THE ALMINIANA FAMILY
Amando Ocampo Alminiana migrated from Bacnotan, Ilocos Sur, PI to the United States in 1929. Arriving by boat in San Francisco, he immediately traveled by bus to Stockton where his own Manong, Juan Alminiana,was already working in the fields. He took a job as a dishwasher in a local restaurant
and learned the cook’s trade, which enabled him to find work in Beverly Hills, California, as a houseboy. While working, saving money and operating a pool hall, which he purchased soon after arriving in LA, he heard that a barber shop was for sale in Watsonville, California where a number of his kababayans were also living and working. Selling the pool hall, he purchased the barber shop, went to barber school and the Universal Barber shop at 150 Main St. was born.
The year was 1934. The Universal Barber Shop served as a hub for Filipino life, with generations of Watsonville citizens, of all different nationalities, coming in for their weekly haircuts and dose of City gossip. Amando opened a second Universal Barber Shop in Santa Cruz, close to UC Santa Cruz, soon after the university opened. The shops were in Amando’s operation until his retirement in 1994.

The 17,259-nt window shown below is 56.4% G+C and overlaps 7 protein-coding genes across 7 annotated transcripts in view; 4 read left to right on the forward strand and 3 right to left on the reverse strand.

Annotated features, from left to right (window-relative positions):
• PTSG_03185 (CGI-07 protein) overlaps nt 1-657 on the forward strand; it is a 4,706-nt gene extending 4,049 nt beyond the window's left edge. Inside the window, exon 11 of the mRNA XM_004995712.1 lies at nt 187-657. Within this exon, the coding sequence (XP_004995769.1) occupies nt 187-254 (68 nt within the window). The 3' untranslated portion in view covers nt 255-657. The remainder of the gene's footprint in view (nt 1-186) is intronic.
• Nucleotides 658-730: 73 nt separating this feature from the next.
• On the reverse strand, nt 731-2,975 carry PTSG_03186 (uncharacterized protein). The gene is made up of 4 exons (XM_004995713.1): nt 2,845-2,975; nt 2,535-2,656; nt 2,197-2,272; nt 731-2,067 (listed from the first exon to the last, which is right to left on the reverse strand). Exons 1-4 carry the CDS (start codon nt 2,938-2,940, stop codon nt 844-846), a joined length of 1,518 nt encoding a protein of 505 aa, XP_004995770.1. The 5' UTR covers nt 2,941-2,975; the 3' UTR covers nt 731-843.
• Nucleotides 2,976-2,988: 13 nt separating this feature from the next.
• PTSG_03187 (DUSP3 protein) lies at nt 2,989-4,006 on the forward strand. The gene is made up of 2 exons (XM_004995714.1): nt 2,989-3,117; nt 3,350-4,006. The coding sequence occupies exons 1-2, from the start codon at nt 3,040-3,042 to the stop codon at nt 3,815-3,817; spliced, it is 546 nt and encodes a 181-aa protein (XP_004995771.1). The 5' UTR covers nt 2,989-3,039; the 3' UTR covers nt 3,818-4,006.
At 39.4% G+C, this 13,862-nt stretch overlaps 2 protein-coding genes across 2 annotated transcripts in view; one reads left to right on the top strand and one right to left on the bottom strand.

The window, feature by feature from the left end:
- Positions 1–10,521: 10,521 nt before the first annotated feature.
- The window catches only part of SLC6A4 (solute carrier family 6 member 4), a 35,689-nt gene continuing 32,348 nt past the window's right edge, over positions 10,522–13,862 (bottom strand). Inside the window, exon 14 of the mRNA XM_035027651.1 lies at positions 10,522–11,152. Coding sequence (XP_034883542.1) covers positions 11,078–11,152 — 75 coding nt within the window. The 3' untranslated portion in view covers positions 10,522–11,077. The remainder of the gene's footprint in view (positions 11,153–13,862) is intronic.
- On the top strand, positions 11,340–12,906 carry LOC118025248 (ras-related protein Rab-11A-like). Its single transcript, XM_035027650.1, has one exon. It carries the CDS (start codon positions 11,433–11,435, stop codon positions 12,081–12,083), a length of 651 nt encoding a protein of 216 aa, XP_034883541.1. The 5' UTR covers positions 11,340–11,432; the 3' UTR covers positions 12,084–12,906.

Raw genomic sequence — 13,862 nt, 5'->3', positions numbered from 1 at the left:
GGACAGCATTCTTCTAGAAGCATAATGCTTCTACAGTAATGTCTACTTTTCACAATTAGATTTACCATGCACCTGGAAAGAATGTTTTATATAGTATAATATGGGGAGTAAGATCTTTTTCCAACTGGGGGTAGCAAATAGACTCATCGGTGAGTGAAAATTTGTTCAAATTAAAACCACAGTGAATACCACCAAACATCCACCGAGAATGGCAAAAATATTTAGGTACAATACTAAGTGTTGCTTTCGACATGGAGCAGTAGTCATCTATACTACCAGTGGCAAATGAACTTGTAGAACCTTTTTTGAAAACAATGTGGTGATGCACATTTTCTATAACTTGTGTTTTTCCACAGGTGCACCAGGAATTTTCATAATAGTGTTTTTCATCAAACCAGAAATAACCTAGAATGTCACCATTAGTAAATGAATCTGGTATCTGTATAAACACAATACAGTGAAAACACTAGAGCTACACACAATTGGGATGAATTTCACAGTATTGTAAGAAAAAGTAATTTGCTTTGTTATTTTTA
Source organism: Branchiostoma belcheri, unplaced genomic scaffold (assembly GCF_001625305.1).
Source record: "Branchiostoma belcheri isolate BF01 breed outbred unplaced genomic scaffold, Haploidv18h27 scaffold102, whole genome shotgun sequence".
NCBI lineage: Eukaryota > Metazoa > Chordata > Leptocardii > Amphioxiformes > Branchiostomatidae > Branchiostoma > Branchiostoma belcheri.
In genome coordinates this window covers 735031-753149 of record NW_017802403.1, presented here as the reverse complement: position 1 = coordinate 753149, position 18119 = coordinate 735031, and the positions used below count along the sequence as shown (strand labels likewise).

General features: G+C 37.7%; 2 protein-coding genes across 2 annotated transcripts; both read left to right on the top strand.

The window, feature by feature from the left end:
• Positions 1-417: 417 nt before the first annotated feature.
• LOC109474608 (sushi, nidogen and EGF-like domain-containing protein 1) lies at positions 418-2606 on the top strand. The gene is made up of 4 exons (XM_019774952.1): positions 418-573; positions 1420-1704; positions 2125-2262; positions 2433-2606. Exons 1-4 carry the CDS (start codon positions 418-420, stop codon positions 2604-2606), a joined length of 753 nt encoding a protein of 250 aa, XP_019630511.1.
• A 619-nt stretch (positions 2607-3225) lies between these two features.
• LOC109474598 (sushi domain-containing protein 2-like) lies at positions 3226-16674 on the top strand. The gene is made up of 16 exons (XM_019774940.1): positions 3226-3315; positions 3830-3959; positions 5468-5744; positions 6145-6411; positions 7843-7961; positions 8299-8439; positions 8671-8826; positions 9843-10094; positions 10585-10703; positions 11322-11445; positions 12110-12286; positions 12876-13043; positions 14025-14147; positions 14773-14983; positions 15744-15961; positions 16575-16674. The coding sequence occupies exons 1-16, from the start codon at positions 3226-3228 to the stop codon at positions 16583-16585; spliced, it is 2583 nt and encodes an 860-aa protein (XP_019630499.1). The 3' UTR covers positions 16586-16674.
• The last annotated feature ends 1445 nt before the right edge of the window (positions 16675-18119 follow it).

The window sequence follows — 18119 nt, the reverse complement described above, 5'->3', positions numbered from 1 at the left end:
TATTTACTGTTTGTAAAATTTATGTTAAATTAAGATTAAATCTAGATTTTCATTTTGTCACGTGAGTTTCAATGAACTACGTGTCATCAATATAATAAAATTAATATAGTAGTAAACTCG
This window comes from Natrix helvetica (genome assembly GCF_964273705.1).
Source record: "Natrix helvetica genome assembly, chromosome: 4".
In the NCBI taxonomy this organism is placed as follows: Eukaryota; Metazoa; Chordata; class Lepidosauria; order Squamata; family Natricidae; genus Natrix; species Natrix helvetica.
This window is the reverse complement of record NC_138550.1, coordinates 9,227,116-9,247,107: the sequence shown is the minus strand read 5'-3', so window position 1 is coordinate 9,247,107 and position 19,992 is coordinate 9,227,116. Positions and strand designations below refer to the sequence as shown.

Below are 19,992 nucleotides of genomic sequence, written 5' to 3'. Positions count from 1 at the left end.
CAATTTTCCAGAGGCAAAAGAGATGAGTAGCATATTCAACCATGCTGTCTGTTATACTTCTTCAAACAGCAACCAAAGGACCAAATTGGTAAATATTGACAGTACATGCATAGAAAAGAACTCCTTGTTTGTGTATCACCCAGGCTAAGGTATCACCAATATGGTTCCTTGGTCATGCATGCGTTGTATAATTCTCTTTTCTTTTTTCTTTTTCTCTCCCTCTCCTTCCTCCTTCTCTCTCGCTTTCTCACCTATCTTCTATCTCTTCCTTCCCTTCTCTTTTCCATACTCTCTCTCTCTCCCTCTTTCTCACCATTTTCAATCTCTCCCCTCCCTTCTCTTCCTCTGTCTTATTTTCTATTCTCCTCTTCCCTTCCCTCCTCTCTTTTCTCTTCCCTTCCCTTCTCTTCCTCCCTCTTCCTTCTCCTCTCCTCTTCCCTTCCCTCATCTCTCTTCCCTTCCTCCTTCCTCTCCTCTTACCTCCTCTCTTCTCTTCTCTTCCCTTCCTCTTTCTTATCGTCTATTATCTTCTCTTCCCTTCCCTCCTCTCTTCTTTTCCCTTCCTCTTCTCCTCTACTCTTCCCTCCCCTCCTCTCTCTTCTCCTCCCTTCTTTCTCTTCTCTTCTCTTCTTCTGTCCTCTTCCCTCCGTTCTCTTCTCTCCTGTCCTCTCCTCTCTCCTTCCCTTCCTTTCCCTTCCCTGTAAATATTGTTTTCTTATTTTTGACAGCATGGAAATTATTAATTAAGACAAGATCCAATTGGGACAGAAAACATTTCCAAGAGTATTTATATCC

In 1942, Amando was recruited to serve in WWII. He trained as a medic at Fort Ord, Ca. with the 1st Filipino Infantry. Commissioned into active duty as a Sergeant 1st Class, he was sent back to his homeland with General MacArthur’s Repatriation Forces. It was there in Corregidor, that he met his soon to be wife, a registered nurse and young war widow.
Rosario (Nena) Nieva Cortes hailed from Lucena, Quezon Province, PI. During the war years, in Manila, Amando courted Nena, fell in love, eventually, married and brought his bride and her son to Watsonville to start a new life in 1947. Eva Alminiana, was born in 1949. Rene Alminiana followed in 1951. They lived along the Bridge St (now Riverside Drive) Street corridor at 400 Bridge St. at Loughead St. In 1965, the family moved to the historic Seal House on Corralitos Rd.
Nena Alminiana was a founding member of the Watsonville Filipino Women’s Club and the Filipino Catholic Association. It was her intent to help transition, assimilate and integrate the new and existing Filipino community into the fabric of civic and social life of Watsonville. She assumed a community leadership role and together with other Filipino men and women, promoted our culture, traditions, history and our social activities.